Surnames of Length 4

This is a list of surnames in which the length is 4.
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NAVE Italian
From various Italian places called Nave.
NEAL English
Derived from the given name NEIL.
NEIL Irish, Scottish, English
Derived from the given name NEIL.
NEPI Italian
From the town of Nepi in central Italy, which is of uncertain origin.
NERI Italian
From Italian nero "black", indicating a person with a dark complexion or dark hair.
NESS English, Scottish, Norwegian
From English ness and Norwegian nes meaning "headland, promontory", of Old Norse origin, originally referring to a person who lived there.
NISI Italian
Means "son of Niso", an Italian form of the mythological name NISUS.
NOEL French, English
Either from the given name NOËL, or else derived directly from Old French noel "Christmas" and given to a person who had a particular connection with the holiday.
OHME German
From Middle High German oem meaning "maternal uncle".
OLÁH Hungarian
Means "Romanian" in Hungarian, from old Slavic volhu "Romance-speaker" (of Germanic origin).
OLMO Spanish
Means "elm tree" in Spanish, ultimately from Latin ulmus. The name originally indicated a person who lived near such a tree.
ÖMAN Swedish
From Swedish ö meaning "island" and man meaning "man".
OTIS English
Means "son of ODE".
OTTO German
From the given name OTTO.
OWEN Welsh
From the Welsh given name OWAIN.
PACE Italian
Derived from the Italian given name Pace meaning "peace".
PAGE English, French
Occupational name meaning "servant, page". It is ultimately derived (via Old French and Italian) from Greek παιδιον (paidion) meaning "little boy".
PAIN English
Variant of PAYNE.
PAPE French
French cognate of POPE.
PAPP (1) Hungarian
From a nickname meaning "priest, cleric" in Hungarian.
PAPP (2) German
Nickname perhaps related to Late Latin pappare meaning "to eat".
PARK (1) Korean
From Sino-Korean 樸, 朴 (bak) meaning "plain, unadorned, simple".
PARK (2) English
From Middle English park, from Latin parricus, of Germanic origin. This was a name for someone who worked in or lived in a park.
PARK (3) English
From the medieval name Perkin, a diminutive of PETER.
PAUL English, French, German, Dutch
From the given name PAUL.
PEAK English
Originally indicated a dweller by a pointed hill, from Old English peac "peak". It could also denote a person from the Peak District in Derbyshire, England.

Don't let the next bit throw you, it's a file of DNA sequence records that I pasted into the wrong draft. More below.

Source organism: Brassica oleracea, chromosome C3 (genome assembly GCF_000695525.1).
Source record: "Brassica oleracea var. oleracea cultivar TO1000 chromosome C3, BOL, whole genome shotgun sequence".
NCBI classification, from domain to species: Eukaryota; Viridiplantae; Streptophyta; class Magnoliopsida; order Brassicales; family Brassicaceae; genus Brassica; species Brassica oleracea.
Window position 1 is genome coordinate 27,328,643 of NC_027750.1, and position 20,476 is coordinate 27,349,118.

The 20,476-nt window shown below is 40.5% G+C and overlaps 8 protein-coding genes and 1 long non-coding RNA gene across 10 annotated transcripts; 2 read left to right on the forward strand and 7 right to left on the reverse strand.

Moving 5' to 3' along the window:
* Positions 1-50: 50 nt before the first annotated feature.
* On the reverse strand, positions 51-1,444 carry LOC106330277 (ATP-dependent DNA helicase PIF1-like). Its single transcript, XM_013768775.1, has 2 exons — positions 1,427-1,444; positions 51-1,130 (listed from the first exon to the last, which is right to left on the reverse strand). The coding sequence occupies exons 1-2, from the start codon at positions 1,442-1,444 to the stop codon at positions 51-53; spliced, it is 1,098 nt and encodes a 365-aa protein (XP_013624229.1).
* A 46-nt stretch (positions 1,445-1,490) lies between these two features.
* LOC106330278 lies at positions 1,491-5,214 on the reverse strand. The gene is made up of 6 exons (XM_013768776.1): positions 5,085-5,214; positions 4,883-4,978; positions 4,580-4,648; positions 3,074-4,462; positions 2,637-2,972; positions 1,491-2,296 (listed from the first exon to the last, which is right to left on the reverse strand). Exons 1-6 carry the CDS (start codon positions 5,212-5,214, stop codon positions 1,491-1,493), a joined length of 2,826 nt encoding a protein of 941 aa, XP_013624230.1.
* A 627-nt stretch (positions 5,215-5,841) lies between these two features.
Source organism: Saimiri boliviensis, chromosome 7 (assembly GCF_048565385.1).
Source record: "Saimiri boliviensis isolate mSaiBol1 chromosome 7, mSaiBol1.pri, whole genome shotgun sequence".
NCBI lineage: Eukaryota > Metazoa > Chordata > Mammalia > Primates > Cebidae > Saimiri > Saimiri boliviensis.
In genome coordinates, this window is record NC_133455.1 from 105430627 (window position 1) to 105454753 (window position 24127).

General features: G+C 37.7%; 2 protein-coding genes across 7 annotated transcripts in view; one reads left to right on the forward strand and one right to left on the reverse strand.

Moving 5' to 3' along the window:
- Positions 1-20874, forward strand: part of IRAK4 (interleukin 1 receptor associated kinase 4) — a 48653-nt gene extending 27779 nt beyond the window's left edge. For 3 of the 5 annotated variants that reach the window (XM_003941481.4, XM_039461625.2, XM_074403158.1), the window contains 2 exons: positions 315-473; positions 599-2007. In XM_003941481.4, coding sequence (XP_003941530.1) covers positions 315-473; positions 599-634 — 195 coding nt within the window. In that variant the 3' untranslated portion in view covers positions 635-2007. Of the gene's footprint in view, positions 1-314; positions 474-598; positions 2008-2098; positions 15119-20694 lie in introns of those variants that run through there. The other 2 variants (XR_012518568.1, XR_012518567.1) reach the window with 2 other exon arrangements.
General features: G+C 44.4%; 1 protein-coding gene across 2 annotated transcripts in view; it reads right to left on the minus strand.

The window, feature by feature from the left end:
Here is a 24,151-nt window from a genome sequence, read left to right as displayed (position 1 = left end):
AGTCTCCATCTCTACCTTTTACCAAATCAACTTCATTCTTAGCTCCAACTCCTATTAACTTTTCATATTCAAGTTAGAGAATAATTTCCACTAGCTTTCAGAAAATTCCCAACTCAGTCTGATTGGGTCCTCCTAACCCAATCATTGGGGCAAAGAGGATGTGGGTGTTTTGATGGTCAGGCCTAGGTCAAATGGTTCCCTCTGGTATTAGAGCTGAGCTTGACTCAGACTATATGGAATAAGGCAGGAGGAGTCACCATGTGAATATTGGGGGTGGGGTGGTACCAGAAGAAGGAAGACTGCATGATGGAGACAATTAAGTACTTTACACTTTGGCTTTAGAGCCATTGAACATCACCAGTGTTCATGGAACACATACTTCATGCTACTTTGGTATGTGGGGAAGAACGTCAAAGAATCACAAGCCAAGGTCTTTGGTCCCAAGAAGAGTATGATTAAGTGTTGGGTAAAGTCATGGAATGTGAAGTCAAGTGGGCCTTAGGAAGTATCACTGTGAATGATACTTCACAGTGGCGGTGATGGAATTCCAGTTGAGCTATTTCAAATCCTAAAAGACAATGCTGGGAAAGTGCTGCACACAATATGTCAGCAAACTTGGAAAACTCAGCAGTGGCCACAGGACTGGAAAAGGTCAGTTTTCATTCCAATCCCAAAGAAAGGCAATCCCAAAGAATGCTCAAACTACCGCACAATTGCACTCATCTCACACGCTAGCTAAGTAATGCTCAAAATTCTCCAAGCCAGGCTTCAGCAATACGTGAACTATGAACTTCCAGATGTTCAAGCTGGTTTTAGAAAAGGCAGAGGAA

PECK (1) English
Variant of PEAK.
PECK (2) English
Occupational name for a maker of pecks (vessels used as peck measures), derived from Middle English pekke.
PEEL English
Nickname for a thin person, derived from Old French pel, Latin palus meaning "stake, post" (related to English pole).
PEÑA Spanish
Originally denoted a person who lived near a jutting rock, from Spanish peña meaning "rock, cliff".
PENN (1) English
Derived from various place names that were named using the Brythonic word penn meaning "hilltop, head".
PENN (2) English
Occupational name for a person who kept penned animals, from Old English penn.
PETŐ Hungarian
Derived from an old diminutive of PÉTER.
PHẠM Vietnamese
Vietnamese form of FAN, from Sino-Vietnamese (phạm).
PHAN Vietnamese
Vietnamese form of PAN (2), from Sino-Vietnamese (phan).
PINI Italian
Name for a person who lived near a pine tree, from Italian pino, Latin pinus.
POND English
Originally referred to one who lived near a pond.
POPE English
From a nickname that originally designated a person who played the part of the pope in a play or pageant. Otherwise the name could be used as a nickname for a man with a solemn, austere, or pious appearance. It is derived from Latin papa, ultimately from Greek παππας (pappas) meaning "father".
PUGA Galician
Means "thorn, prickle" in Galician.
PUGH Welsh
Derived from Welsh ap Hugh meaning "son of HUGH".
PUIG Catalan
Catalan cognate of POGGIO.
RÁCZ Hungarian
Derived from Hungarian rác meaning "Rascian", a former name for Serbians who lived in the Habsburg Empire.
RAIS Italian
Occupational name for the fisherman in charge of the boat, from Italian rais "captain", of Arabic origin. It is typical of Sicily and Sardinia.
RAKE English
Originally a name for a dweller on a narrow pass or hillside, from Old English hrace meaning "throat".
RANA Italian, Spanish
Means "frog" in Italian and Spanish.
RAPP (1) Swedish
From Swedish rapp meaning "quick, prompt", one of the names adopted by soldiers in the 17th century.
RAPP (2) German
From Middle High German raben meaning "raven", a nickname for a person with black hair.
RASK Danish, Swedish
Means "energetic, quick, healthy" in Danish and Swedish.
READ (1) English
Means "red" from Middle English read, probably denoting a person with red hair or complexion.
READ (2) English
From Old English ryd, an unattested form of rod meaning "cleared land". It is also derived from various English place names with various meanings, including "roe headland", "reeds" and "brushwood".
REED English
Variant of READ (1).
REES Welsh
Derived from the given name RHYS.
ŘEHA Czech
Derived from the given name ŘEHOŘ.
REID Scottish
Scots variant of READ (1).
REIS German, Jewish